Regular brain training exercises could help protect people with mild cognitive impairment from developing dementia.
This is according to a new study conducted by researchers from the Brain and Mind Centre at the University of Sydney. Combining outcomes from 17 clinical trials, the team used meta-analysis to assess the efficacy of brain training in dementia prevention and treatment.
Their findings suggest that computerised brain training, which consists of exercises designed to look and feel like video games, can lead to a number of improvements in people with mild cognitive decline. These include memory, learning and attention, in addition to improved mood and self-perceived quality of life.
However, such improvements were not seen in subjects already experiencing dementia.
Involving carrying out mentally challenging exercises on a computer, computerised cognitive training is designed to target very specific cognitive domains. Usually, it will be adaptive, making exercises harder as performance improves.
Published in the American Journal of Psychiatry, the study used meta-analysis - one of the most trusted methods of obtaining medical evidence - to produce its results.
A statistical technique, meta-analysis involves searching for all available studies on a particular question. These studies are then assessed in terms of quality, typically giving more weight to larger and more precise studies, before the results are mathematically combined to produce an overall numerical score.
"Our research shows that brain training can maintain or even improve cognitive skills among older people at very high risk of cognitive decline - and it's an inexpensive and safe treatment," stated leader of the study Dr Amit Lampit from the School of Psychology, explaining that brain training could have an important role to play in dementia prevention.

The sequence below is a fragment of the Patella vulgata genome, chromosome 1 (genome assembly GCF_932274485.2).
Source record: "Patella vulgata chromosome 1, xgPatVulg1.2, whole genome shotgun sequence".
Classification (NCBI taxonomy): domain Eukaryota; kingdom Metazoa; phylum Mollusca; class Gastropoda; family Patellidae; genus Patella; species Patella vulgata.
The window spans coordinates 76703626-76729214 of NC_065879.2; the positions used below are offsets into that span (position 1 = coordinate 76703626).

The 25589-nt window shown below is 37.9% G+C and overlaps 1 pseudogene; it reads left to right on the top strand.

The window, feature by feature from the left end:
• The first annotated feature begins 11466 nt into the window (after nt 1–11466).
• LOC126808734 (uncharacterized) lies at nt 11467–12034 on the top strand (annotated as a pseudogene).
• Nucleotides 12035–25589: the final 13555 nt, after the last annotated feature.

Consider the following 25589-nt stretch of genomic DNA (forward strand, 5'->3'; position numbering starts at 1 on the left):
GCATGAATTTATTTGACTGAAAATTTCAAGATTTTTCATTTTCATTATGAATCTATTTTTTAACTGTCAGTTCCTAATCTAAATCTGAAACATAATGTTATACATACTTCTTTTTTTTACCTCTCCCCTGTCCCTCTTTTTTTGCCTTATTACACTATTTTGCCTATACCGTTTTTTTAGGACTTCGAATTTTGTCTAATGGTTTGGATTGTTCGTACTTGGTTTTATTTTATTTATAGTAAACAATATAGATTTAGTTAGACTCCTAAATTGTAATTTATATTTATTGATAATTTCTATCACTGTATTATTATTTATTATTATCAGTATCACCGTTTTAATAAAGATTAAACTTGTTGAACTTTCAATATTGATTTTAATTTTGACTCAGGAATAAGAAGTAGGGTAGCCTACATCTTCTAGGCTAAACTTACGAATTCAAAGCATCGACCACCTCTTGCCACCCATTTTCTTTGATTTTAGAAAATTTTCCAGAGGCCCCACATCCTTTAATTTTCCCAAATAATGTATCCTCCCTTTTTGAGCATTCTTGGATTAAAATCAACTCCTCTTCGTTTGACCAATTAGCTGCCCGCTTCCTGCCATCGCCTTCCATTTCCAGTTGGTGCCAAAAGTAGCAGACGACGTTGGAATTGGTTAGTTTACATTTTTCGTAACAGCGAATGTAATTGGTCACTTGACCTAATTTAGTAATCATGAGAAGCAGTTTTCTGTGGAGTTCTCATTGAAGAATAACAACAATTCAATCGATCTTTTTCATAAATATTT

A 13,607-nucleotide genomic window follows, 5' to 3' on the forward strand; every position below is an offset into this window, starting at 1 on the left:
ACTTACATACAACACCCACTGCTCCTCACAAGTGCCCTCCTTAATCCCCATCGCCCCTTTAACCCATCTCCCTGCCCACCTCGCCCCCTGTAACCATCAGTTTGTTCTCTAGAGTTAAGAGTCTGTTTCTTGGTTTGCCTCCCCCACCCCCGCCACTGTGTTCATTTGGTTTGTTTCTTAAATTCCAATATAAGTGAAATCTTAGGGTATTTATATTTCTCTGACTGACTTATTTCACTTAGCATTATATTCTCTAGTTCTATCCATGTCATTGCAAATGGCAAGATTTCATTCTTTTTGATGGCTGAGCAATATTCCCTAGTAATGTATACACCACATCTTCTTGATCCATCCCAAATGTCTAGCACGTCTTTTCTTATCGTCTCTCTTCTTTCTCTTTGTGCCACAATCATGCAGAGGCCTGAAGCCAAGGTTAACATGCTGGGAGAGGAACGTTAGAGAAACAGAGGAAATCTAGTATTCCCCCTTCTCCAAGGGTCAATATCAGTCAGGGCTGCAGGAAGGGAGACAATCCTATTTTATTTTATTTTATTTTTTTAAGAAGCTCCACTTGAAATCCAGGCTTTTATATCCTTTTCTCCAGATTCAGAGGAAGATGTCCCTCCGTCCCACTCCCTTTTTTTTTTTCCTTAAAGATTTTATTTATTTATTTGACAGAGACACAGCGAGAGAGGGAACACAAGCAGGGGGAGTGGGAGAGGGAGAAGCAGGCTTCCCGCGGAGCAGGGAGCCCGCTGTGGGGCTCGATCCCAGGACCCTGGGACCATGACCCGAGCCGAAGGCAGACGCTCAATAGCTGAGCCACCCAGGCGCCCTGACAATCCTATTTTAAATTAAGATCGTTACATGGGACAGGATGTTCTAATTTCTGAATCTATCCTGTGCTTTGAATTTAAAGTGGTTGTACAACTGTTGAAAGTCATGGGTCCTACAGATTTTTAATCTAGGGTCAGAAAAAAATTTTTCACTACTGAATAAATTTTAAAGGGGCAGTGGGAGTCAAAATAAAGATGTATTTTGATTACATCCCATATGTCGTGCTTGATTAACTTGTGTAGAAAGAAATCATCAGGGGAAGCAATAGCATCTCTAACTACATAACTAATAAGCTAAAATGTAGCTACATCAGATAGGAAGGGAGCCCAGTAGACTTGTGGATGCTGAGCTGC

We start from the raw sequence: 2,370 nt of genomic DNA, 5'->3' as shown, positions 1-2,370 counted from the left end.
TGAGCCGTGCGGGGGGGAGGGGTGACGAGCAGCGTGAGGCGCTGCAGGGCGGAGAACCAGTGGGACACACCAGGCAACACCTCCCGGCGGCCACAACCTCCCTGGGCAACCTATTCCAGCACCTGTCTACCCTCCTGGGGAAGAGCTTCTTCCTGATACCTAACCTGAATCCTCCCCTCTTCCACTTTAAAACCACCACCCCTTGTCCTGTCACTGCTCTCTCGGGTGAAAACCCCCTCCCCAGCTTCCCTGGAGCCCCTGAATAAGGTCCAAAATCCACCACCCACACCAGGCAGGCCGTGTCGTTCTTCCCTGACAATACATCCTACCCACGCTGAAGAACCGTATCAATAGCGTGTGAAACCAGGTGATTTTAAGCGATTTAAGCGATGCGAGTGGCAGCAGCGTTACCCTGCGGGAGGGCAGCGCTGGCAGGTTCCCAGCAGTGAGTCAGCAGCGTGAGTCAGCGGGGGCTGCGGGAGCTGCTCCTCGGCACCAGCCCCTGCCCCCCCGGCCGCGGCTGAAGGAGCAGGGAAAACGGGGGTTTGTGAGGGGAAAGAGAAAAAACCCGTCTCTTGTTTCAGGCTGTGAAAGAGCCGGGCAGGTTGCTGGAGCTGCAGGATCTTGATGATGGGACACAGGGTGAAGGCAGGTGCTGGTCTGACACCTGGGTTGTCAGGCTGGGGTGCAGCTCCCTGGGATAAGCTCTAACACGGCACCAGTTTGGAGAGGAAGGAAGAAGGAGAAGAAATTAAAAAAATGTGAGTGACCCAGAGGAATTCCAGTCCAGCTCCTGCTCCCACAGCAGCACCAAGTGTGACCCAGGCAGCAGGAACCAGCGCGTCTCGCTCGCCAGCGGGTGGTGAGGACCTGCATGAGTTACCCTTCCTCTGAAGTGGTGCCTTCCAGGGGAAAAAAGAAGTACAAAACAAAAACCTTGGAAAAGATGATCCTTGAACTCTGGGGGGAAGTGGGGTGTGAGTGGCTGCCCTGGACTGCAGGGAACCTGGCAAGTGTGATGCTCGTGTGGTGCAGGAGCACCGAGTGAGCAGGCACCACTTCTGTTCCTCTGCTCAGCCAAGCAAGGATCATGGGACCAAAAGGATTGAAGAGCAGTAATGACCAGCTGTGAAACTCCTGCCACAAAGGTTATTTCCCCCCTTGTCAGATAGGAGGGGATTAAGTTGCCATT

People with mild cognitive decline are particularly susceptible to dementia, carrying a one in ten risk of developing the condition within 12 months. This risk is elevated among those who are also depressed, which makes the study's indicated improvements in mood and self-perceived quality of life particularly interesting.
The next step will be for the researchers to assess how to translate these clinical findings into practical techniques people can use in their own homes.
Associate professor and leader of the Regenerative Neuroscience Group at the Brain and Mind Centre Michael Valenzuela stressed that he believes new technology will play a vital part in this. He added that investigating this technology and how it can help get the treatment into people's homes is what the team are currently working on.